Superhot

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For the Fahrenheit album, see Super Hot.
Superhot
Superhot Logo.png
Logo of Superhot
Developer(s) Superhot Team
Publisher(s)
  • Superhot Team
  • IMGN.PRO (retail)
Director(s) Piotr Iwanicki
Producer(s)
  • Marek Bączyński
  • Tom Kaczmarczyk
Designer(s) Panos Rriska
Programmer(s)
  • Krzysztof Tracz
  • Jakub Witczak
Artist(s)
  • Marcin Surma
  • Konrad Kaca
Writer(s) Cezary Skorupka
Engine Unity
Platform(s)
Release date(s) Microsoft Windows, OS X, Linux
  • WW 25 February 2016
  • WW 2016 (VR)
Xbox One
  • WW 3 May 2016
Genre(s) First-person shooter
Mode(s) Single-player

Superhot (stylized as SUPERHOT) is an independently developed first-person shooter video game, created by Superhot Team. Though the game follows traditional first-person shooter gameplay mechanics, with the player attempting to take out enemy targets using guns and other weapons, time within the game only progresses at a real time pace when the player moves; this creates the opportunity for the player to assess their situation and respond appropriately, making the gameplay similar to strategy-based games. The game is presented in a minimalist art style, with enemies in red in contrast to white and grey backgrounds.

The game originated as an entry in the 2013 7 Day FPS Challenge, which Superhot Team expanded into a browser-based demonstration in September 2013. Widespread attention from the demonstration prompted the team to develop out the full game, using Kickstarter to secure funding to complete the title. Superhot was released for Microsoft Windows, OS X, and Linux on 25 February 2016. An Xbox One version was released on 3 May 2016. A virtual reality version Superhot will be released for the Oculus Rift by the end of 2016. The game was met with positive reception, with reviewers considering the title to be an innovative take on the first-person shooter genre.

Gameplay[edit]

In Superhot, time only moves forward when the player moves, giving them situational awareness to respond to enemy actions, such as altering their course to avoid the path of oncoming bullets. The game uses a limited palette of colors - whites, blacks, and reds - to aid the player in focusing on key elements.

Superhot sets the player in a minimalistic environment, taking out hostile attackers that are trying to kill them. Weapons picked up by the player have limited ammunition, requiring the player to rely on defeating enemies to get more ammo, or making melee kills. Taking a single hit from an enemy bullet kills the player, requiring them to restart the level. Though the game mechanics are typical of most shooters, the distinguishing feature is that time only moves forward at normal speed when the player performs an action like moving or firing a gun, otherwise time moves very slowly; this is described in the game's tagline "Time Moves Only When You Move".[1] This gives the player the opportunity to alter their actions as to avoid the path of bullets or to better assess their current situation.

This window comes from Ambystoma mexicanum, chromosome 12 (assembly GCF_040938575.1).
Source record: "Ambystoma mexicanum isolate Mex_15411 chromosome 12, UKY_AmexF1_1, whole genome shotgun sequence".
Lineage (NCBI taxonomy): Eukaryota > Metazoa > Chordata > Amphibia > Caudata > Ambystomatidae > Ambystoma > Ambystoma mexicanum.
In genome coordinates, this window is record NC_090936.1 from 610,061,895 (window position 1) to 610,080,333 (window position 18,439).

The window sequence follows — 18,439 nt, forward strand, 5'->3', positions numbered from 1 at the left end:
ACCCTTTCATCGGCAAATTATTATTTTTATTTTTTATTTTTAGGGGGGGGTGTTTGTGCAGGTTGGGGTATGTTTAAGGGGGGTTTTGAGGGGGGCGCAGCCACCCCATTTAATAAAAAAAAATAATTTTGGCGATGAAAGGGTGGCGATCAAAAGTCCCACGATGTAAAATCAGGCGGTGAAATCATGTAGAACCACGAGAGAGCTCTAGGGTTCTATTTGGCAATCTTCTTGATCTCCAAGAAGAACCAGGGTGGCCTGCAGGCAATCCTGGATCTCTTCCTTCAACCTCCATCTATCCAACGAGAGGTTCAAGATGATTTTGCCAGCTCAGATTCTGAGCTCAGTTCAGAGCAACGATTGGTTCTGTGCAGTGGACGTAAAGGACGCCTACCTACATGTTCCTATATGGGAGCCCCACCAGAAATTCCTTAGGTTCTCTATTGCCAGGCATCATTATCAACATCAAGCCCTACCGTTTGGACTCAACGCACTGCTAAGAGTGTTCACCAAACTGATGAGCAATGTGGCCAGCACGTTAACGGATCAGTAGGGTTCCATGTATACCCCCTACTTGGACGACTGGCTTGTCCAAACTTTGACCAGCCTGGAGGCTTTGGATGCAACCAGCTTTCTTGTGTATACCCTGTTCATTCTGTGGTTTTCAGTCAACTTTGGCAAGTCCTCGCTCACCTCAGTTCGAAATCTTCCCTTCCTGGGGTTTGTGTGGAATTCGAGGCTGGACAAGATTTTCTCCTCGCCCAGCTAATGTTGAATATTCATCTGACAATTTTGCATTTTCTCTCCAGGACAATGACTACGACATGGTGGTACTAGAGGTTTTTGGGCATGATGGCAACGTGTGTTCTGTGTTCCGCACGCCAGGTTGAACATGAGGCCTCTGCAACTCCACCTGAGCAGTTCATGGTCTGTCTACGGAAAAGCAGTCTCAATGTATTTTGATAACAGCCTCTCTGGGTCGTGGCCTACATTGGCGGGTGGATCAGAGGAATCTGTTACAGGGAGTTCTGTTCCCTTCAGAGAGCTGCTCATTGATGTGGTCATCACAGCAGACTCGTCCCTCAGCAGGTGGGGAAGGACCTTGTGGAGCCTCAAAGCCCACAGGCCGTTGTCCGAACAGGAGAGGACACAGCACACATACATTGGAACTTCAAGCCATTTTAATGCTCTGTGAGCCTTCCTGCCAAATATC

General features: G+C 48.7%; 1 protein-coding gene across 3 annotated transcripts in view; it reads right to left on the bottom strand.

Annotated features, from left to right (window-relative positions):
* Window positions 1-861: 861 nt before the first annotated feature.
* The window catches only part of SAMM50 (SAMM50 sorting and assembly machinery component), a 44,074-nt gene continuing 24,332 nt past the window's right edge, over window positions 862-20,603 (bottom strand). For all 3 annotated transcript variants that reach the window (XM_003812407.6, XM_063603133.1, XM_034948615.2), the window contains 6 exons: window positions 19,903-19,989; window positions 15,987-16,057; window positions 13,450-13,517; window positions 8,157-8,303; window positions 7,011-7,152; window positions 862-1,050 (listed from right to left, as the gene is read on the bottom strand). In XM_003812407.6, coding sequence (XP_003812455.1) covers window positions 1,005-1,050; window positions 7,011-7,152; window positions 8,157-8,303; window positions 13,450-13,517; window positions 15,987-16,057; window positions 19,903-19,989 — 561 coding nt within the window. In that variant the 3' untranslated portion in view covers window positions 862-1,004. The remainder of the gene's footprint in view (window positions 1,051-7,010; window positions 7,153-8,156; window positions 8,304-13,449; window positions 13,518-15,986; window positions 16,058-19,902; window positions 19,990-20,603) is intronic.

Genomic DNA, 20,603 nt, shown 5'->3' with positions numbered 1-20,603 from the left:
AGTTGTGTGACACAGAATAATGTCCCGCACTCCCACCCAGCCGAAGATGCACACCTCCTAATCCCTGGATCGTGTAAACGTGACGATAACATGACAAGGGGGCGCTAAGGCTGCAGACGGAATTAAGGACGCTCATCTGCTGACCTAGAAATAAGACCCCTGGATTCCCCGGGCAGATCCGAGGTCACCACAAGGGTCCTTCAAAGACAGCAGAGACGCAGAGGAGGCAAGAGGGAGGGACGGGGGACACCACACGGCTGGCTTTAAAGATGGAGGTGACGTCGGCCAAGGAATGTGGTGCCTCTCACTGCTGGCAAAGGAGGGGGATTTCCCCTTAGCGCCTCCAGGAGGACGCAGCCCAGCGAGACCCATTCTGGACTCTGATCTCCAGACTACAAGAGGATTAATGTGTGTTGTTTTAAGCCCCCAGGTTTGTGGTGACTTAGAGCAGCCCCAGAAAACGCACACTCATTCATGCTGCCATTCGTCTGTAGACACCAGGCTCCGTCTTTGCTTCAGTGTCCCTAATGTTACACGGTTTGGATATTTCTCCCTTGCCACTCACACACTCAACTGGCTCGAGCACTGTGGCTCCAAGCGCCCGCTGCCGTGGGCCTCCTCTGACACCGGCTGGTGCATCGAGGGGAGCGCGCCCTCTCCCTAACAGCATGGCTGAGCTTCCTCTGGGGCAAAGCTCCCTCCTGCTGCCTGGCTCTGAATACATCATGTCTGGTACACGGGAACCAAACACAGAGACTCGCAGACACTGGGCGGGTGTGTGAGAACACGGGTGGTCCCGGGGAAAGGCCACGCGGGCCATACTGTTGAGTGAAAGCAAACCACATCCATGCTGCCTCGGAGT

The game, as originally created, was a three-level demonstration project playable in a web browser. In expanding to the full game, Superhot Team crafted a campaign mode across approximately thirty levels, estimated to be as long as Portal.[2][3] The full game includes additional weapons, including explosives, melee weapons, and improvised weapons like billiard balls that can be thrown at enemies, and introduces computer-controlled opponents that have similar awareness as the player and can dodge the player's bullets.[4][5] One significant change from the earlier prototype is that the player does not automatically pick up a weapon when they pass over it but must enact a specific control to do so, enabling the player to selectively choose and use weapons, or grab weapons as they fall out of opponent's hands.[2] The full version the game also enables the player to jump and as long as the jump button or key is held, the player can slow down time to plan out and perform actions, enabling aerial gunplay.[6]

In the last portion of the campaign, the player also becomes able to "hotswitch" into an enemy's body; this moves the player's perspective permanently into the target, and kills the previous body. The manoeuvre allows the player to escape projectiles that are too close to dodge, but has a cooldown timer that prevents repeated use, and the new body also drops its weapons upon switching.

In addition to the campaign mode, the full release of Superhot includes an "endless" mode where the player survives as long as they can against an endless stream of enemies.[6] A "challenge" mode allows players to replay the campaign mode levels but under specific restrictions or requirements, such as completing the level within a limited amount of time or only using a specific type of weapon.[3] The final game also includes replay editor to allow users to prepare video clips to share on social media websites.[6]